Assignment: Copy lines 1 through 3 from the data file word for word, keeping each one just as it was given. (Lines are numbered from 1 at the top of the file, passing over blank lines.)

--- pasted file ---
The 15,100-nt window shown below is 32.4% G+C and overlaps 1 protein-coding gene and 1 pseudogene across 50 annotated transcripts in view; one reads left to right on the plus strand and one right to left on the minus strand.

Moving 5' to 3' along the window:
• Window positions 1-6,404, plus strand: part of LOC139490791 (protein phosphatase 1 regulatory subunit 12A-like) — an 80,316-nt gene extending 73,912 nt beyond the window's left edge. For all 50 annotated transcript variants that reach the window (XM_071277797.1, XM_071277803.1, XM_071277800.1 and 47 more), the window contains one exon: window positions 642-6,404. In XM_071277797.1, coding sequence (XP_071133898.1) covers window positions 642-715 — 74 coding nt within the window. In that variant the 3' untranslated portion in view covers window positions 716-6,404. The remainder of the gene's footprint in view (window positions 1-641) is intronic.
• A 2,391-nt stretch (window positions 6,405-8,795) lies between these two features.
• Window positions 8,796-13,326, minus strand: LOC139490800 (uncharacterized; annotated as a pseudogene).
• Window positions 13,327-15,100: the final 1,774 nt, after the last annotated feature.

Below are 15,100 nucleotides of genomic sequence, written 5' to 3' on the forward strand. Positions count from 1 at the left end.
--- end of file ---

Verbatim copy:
The 15,100-nt window shown below is 32.4% G+C and overlaps 1 protein-coding gene and 1 pseudogene across 50 annotated transcripts in view; one reads left to right on the plus strand and one right to left on the minus strand.

Moving 5' to 3' along the window:
• Window positions 1-6,404, plus strand: part of LOC139490791 (protein phosphatase 1 regulatory subunit 12A-like) — an 80,316-nt gene extending 73,912 nt beyond the window's left edge. For all 50 annotated transcript variants that reach the window (XM_071277797.1, XM_071277803.1, XM_071277800.1 and 47 more), the window contains one exon: window positions 642-6,404. In XM_071277797.1, coding sequence (XP_071133898.1) covers window positions 642-715 — 74 coding nt within the window. In that variant the 3' untranslated portion in view covers window positions 716-6,404. The remainder of the gene's footprint in view (window positions 1-641) is intronic.